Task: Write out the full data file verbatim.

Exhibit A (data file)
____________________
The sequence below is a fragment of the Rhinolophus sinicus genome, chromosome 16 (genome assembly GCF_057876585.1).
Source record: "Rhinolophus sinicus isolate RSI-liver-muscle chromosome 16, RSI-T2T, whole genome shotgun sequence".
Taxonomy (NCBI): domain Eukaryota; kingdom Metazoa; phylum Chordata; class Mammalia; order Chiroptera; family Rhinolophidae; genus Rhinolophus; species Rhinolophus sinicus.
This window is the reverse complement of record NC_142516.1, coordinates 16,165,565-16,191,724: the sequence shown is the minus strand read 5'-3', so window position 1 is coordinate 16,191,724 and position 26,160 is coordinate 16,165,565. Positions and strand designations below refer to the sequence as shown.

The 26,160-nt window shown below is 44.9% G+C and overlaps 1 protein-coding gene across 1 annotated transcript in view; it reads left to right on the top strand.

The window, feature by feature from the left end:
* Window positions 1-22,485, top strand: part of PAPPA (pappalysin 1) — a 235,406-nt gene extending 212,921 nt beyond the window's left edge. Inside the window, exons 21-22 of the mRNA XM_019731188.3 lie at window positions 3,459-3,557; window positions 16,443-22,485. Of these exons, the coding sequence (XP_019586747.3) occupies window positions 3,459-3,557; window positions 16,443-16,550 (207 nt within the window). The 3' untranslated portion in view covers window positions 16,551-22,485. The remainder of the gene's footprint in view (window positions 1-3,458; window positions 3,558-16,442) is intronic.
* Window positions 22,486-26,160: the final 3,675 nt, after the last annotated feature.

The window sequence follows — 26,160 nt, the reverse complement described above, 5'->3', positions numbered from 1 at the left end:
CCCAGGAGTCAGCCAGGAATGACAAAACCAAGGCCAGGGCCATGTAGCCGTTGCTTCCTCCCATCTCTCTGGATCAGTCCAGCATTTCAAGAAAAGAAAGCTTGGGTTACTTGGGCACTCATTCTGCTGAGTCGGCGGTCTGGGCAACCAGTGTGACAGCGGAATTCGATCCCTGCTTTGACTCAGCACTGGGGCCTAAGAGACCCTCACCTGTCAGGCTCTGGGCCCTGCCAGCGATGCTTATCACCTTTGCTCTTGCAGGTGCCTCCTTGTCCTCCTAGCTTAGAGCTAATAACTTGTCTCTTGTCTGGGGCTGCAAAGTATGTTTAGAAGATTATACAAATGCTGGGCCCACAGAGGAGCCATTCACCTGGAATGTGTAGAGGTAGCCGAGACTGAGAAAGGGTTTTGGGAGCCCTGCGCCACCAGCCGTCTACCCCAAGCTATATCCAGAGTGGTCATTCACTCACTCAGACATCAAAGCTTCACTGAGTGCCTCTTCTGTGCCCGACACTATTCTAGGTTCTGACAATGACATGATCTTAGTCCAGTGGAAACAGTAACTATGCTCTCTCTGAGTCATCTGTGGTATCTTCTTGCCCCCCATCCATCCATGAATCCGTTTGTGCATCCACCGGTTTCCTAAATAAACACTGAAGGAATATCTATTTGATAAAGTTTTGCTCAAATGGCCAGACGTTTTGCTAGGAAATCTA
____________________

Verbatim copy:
The sequence below is a fragment of the Rhinolophus sinicus genome, chromosome 16 (genome assembly GCF_057876585.1).
Source record: "Rhinolophus sinicus isolate RSI-liver-muscle chromosome 16, RSI-T2T, whole genome shotgun sequence".
Taxonomy (NCBI): domain Eukaryota; kingdom Metazoa; phylum Chordata; class Mammalia; order Chiroptera; family Rhinolophidae; genus Rhinolophus; species Rhinolophus sinicus.
This window is the reverse complement of record NC_142516.1, coordinates 16,165,565-16,191,724: the sequence shown is the minus strand read 5'-3', so window position 1 is coordinate 16,191,724 and position 26,160 is coordinate 16,165,565. Positions and strand designations below refer to the sequence as shown.

The 26,160-nt window shown below is 44.9% G+C and overlaps 1 protein-coding gene across 1 annotated transcript in view; it reads left to right on the top strand.

The window, feature by feature from the left end:
* Window positions 1-22,485, top strand: part of PAPPA (pappalysin 1) — a 235,406-nt gene extending 212,921 nt beyond the window's left edge. Inside the window, exons 21-22 of the mRNA XM_019731188.3 lie at window positions 3,459-3,557; window positions 16,443-22,485. Of these exons, the coding sequence (XP_019586747.3) occupies window positions 3,459-3,557; window positions 16,443-16,550 (207 nt within the window). The 3' untranslated portion in view covers window positions 16,551-22,485. The remainder of the gene's footprint in view (window positions 1-3,458; window positions 3,558-16,442) is intronic.
* Window positions 22,486-26,160: the final 3,675 nt, after the last annotated feature.

The window sequence follows — 26,160 nt, the reverse complement described above, 5'->3', positions numbered from 1 at the left end:
CCCAGGAGTCAGCCAGGAATGACAAAACCAAGGCCAGGGCCATGTAGCCGTTGCTTCCTCCCATCTCTCTGGATCAGTCCAGCATTTCAAGAAAAGAAAGCTTGGGTTACTTGGGCACTCATTCTGCTGAGTCGGCGGTCTGGGCAACCAGTGTGACAGCGGAATTCGATCCCTGCTTTGACTCAGCACTGGGGCCTAAGAGACCCTCACCTGTCAGGCTCTGGGCCCTGCCAGCGATGCTTATCACCTTTGCTCTTGCAGGTGCCTCCTTGTCCTCCTAGCTTAGAGCTAATAACTTGTCTCTTGTCTGGGGCTGCAAAGTATGTTTAGAAGATTATACAAATGCTGGGCCCACAGAGGAGCCATTCACCTGGAATGTGTAGAGGTAGCCGAGACTGAGAAAGGGTTTTGGGAGCCCTGCGCCACCAGCCGTCTACCCCAAGCTATATCCAGAGTGGTCATTCACTCACTCAGACATCAAAGCTTCACTGAGTGCCTCTTCTGTGCCCGACACTATTCTAGGTTCTGACAATGACATGATCTTAGTCCAGTGGAAACAGTAACTATGCTCTCTCTGAGTCATCTGTGGTATCTTCTTGCCCCCCATCCATCCATGAATCCGTTTGTGCATCCACCGGTTTCCTAAATAAACACTGAAGGAATATCTATTTGATAAAGTTTTGCTCAAATGGCCAGACGTTTTGCTAGGAAATCTA